The messaging is quite possibly the most important part of your website setup. So many people make the mistake of thinking that their website is a work of art. It is not. Don’t splatter beautiful colours on that thing and hang it in the hallway, expecting your customers to understand your abstract “Banana with handbag”, exclaiming “Oh yes, this makes me want to buy insurance services. Give it to me already! Where’s the buy button??”
Don’t get smart with your message. Get clear. You want it to be crystal clear from the moment someone lands on your website:
- What it is you do
- How you can help them
- Why they should choose you
Once you get clear on those, make it real easy for people to do what you want them to do. Decide on one main Call To Action, and make sure it’s clearly visible on the front page, in more than one location.
Do’t get me wrong here, I love beautiful design. And I’m not saying your website should look like something the 90’s threw up in a bucket. I’m saying that message comes first, beautiful design second. If it’s not there for a reason, you may want to ask yourself if it needs to be there. Image of a sunset when you sell preschool services? Swap the image for a happy child playing.
Think relevant, and stick to your messaging.
The design of your website should reflect your message. This includes your branding, the fonts you use on the website and the images.
Try to get out of your head when you’re planning the design, and remember that your website is not about you. It’s about the people you want to help with your products or services.
Just because you like an image of a dachshund puppy sitting on a desk with a cactus next to it and a cup o’ joe nicely placed there (Oh did I just describe my image of perfection…?) doesn’t mean that your ideal customer will resonate with it and want to buy pool cleaning supplies from you.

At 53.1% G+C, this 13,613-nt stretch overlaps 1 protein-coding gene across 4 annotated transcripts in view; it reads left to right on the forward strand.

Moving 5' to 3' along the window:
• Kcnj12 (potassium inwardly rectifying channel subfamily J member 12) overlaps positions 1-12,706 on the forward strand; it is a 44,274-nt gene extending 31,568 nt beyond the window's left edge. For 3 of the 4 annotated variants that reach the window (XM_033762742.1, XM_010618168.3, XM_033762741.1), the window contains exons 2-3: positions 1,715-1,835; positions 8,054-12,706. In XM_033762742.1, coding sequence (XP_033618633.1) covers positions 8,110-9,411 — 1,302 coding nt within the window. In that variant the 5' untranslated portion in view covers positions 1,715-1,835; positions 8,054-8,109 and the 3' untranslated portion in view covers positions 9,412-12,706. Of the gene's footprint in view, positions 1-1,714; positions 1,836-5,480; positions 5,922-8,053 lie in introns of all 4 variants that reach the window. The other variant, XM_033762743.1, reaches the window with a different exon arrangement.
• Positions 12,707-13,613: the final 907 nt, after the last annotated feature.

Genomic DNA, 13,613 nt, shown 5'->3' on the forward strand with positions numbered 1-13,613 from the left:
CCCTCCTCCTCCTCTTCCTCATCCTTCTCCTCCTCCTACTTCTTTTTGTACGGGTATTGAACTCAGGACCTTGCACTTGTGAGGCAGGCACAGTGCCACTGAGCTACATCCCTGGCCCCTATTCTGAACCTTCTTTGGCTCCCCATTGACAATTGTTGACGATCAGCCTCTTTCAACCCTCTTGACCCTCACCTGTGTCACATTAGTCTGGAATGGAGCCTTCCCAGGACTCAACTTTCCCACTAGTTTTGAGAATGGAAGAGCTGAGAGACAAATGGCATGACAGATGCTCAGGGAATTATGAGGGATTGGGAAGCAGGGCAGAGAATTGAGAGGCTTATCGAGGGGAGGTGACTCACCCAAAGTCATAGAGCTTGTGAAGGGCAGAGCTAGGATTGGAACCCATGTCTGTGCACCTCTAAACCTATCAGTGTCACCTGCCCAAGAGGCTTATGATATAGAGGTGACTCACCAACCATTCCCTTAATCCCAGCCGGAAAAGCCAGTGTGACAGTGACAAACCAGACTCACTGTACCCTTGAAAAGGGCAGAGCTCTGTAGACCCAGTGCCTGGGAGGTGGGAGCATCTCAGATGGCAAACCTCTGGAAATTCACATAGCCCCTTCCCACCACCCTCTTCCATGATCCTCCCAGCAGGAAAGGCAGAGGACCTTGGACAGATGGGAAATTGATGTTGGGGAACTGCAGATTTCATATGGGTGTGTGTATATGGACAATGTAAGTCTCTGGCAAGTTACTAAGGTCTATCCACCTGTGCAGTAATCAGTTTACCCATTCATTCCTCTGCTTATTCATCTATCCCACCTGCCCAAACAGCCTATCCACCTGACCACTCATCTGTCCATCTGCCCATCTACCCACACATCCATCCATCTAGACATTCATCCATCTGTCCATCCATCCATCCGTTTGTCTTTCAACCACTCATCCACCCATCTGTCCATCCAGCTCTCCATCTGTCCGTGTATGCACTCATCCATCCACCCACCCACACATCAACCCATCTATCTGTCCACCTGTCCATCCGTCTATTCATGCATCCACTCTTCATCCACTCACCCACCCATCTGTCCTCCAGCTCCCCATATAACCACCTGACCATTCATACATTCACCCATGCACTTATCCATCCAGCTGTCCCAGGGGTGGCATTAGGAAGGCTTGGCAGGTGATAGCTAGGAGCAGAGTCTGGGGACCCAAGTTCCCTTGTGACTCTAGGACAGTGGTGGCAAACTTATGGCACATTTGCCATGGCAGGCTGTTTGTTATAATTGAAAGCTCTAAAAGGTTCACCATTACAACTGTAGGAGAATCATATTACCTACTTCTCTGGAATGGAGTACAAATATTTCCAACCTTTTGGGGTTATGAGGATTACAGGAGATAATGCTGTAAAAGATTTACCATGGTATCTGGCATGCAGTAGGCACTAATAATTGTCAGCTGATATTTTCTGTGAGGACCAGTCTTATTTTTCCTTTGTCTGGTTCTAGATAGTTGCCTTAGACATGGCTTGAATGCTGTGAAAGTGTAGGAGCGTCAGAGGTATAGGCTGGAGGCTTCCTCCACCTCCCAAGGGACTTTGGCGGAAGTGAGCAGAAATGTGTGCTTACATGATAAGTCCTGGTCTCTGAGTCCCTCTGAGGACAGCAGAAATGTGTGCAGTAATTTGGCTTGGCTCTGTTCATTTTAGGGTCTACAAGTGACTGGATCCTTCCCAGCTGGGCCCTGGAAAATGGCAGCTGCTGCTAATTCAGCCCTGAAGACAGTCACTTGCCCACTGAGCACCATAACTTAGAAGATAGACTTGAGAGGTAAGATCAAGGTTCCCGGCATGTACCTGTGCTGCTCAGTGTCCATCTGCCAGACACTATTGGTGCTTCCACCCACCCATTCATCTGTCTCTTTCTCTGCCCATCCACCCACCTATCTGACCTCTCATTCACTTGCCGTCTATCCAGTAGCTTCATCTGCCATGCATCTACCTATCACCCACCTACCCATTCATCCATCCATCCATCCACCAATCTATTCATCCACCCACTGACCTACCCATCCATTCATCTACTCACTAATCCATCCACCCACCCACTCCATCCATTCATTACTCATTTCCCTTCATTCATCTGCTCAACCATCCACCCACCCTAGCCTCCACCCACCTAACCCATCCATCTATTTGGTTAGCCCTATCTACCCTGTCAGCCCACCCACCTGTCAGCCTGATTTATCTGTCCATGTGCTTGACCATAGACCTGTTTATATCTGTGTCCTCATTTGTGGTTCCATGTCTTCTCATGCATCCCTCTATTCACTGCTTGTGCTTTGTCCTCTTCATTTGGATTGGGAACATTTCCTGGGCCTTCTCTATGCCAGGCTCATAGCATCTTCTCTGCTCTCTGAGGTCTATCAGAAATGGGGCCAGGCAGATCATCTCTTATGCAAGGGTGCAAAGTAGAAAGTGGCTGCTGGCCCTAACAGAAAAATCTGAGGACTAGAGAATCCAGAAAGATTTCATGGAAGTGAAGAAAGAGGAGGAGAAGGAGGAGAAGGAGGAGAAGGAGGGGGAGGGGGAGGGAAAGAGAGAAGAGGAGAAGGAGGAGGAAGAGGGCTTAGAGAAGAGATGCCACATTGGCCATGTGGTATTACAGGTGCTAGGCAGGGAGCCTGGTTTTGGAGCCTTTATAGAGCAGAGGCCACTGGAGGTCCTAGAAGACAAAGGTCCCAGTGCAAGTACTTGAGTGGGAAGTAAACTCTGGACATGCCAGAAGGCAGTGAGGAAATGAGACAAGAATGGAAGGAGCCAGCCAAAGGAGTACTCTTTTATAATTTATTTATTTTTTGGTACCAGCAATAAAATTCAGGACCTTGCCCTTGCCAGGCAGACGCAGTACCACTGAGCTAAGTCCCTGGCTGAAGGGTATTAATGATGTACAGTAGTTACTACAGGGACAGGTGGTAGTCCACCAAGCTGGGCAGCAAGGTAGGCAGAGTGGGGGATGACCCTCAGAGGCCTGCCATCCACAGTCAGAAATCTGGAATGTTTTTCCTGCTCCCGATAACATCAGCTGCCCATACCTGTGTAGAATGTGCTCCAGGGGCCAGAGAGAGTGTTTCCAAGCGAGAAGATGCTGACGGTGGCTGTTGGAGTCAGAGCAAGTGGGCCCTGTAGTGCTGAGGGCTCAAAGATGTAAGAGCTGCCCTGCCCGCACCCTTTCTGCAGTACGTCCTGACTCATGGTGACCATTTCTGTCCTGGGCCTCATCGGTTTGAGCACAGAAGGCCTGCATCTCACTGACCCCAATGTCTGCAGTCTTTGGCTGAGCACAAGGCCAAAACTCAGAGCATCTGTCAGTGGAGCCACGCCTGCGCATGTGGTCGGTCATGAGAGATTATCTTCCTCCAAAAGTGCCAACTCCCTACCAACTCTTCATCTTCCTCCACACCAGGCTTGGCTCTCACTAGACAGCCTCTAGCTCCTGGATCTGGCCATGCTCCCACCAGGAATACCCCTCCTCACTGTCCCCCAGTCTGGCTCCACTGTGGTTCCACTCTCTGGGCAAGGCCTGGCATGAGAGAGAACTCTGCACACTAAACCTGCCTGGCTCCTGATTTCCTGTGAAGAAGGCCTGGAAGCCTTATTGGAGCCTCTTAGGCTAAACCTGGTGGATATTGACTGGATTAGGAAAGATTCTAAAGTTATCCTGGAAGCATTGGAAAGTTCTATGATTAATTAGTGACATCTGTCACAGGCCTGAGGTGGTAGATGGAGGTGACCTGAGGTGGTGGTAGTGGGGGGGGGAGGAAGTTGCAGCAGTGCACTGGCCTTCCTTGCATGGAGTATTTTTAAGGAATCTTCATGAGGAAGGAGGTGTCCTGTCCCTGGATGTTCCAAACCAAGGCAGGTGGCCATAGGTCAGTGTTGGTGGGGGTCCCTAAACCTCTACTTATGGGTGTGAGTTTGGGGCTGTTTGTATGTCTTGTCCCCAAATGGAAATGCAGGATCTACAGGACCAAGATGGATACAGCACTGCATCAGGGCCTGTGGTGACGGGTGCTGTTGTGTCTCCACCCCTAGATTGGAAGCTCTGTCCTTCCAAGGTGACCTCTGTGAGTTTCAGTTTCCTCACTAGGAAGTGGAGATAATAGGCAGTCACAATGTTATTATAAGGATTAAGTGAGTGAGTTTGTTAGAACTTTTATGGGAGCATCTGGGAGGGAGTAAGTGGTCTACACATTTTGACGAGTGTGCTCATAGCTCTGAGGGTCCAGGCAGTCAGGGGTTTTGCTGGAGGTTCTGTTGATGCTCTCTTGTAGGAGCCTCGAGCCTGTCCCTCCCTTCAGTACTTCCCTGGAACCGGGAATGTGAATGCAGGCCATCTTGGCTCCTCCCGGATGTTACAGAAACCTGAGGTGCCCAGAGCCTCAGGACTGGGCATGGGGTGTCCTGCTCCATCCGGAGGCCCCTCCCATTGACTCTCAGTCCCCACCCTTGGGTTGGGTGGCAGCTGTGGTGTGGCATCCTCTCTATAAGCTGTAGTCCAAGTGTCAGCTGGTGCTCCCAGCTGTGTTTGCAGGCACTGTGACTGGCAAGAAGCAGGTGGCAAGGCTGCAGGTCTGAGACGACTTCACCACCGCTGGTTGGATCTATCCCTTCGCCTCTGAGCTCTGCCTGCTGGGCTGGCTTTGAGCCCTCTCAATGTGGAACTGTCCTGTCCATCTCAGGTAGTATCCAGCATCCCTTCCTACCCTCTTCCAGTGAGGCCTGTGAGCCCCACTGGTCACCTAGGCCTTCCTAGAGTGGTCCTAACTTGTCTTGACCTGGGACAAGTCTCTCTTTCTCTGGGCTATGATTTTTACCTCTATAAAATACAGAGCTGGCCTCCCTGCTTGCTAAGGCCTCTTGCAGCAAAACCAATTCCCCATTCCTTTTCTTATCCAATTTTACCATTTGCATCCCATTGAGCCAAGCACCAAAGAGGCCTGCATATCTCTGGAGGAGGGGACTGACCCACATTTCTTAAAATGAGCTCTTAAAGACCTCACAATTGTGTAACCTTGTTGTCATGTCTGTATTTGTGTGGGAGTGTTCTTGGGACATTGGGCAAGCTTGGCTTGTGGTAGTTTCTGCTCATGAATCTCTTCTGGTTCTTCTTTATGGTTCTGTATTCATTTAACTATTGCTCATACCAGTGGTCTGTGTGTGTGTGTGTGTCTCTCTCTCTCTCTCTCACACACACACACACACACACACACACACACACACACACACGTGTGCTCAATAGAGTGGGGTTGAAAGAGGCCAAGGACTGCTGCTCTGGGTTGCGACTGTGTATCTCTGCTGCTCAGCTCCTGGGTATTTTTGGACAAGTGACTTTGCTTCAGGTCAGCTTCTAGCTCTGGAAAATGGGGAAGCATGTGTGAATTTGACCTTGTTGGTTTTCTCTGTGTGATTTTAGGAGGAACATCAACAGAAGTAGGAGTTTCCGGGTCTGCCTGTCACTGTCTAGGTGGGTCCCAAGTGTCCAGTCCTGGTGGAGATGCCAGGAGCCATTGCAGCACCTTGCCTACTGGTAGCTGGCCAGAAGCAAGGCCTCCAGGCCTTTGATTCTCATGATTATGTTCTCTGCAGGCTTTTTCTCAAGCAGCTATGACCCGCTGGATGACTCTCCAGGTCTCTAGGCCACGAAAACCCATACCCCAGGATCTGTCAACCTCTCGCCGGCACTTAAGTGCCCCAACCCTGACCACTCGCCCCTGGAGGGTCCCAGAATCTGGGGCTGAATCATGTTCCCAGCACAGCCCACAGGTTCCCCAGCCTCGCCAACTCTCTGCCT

Don’t use feminine script fonts and gold and glitter everywhere if your ideal customer is a middle aged man. And please for the love of all things holy, don’t buy your logo from a site where 57 people fight for your $5 bucks and you end up with 57 versions of a clip art image.
Value your business. I understand starting small and off the smell of an oily rag, I’ve been there. But if you can’t afford to create branding right now, just use a nice font that works for your audience, and leave the clip art butterflies alone. Come back to the branding once you’ve got some cash together. (Hint: We can help you with this bit)
Make sure you have permission to use all images on your website. Either buy them from stock photo websites such as Adobe stock or Shutterstuck, or select free to use, copyright free images from unsplash.com for example.
Use lots of white space. Don’t crowd your message. And Keep It Simple Supercoolhuman.
All the gurus will tell you that every website should have an option for your visitor to leave you their email address. This could be a helpful pdf, a discount code, a recipe ebook, an online workshop, or something else so enticing that your ideal customer is willing to give up their tightly held email address.
You will need a system for collecting these email addresses such as Mailchimp or ConvertKit.
Please don’t have a box on your website saying “Sign up for updates!”. Nobody falls for that one anymore. You need a reason for your visitor to start connecting with you, related to the product or service you offer.
In saying all that, if building an email list is not for you, you are allowed to skip this step. It’s your website, after all 😉
Once your site is built, no road will lead to it. It’s not Rome. Unless you go out there in your hi-vis vest and your traffic cones, waving people in, nobody will stroll past and decide to pay you a visit at your shiny new web home.
Here’s where your old buddies Facebook and Instagram can help you out, spreading the word and bringing their mates over to yours for a hangout.
Writing blog posts about your area of expertise will help you get some eyeballs through from Google search. You’re going to need to give this time. Practice patience like a single mother of five in the Swedish winter, trying to get everyone dressed for the snow… (Try fitting mittens with individual finger holes on a 2 year old, I dare you)
If you’re using WordPress, luckily there’s an SEO buddy in the shape of a plugin called Yoast, that will help you with the SEO basics, for free! I may have a small crush on Yoast. Don’t tell it.
And there you have it! The 5 magical building blocks that make one powerful website supernova.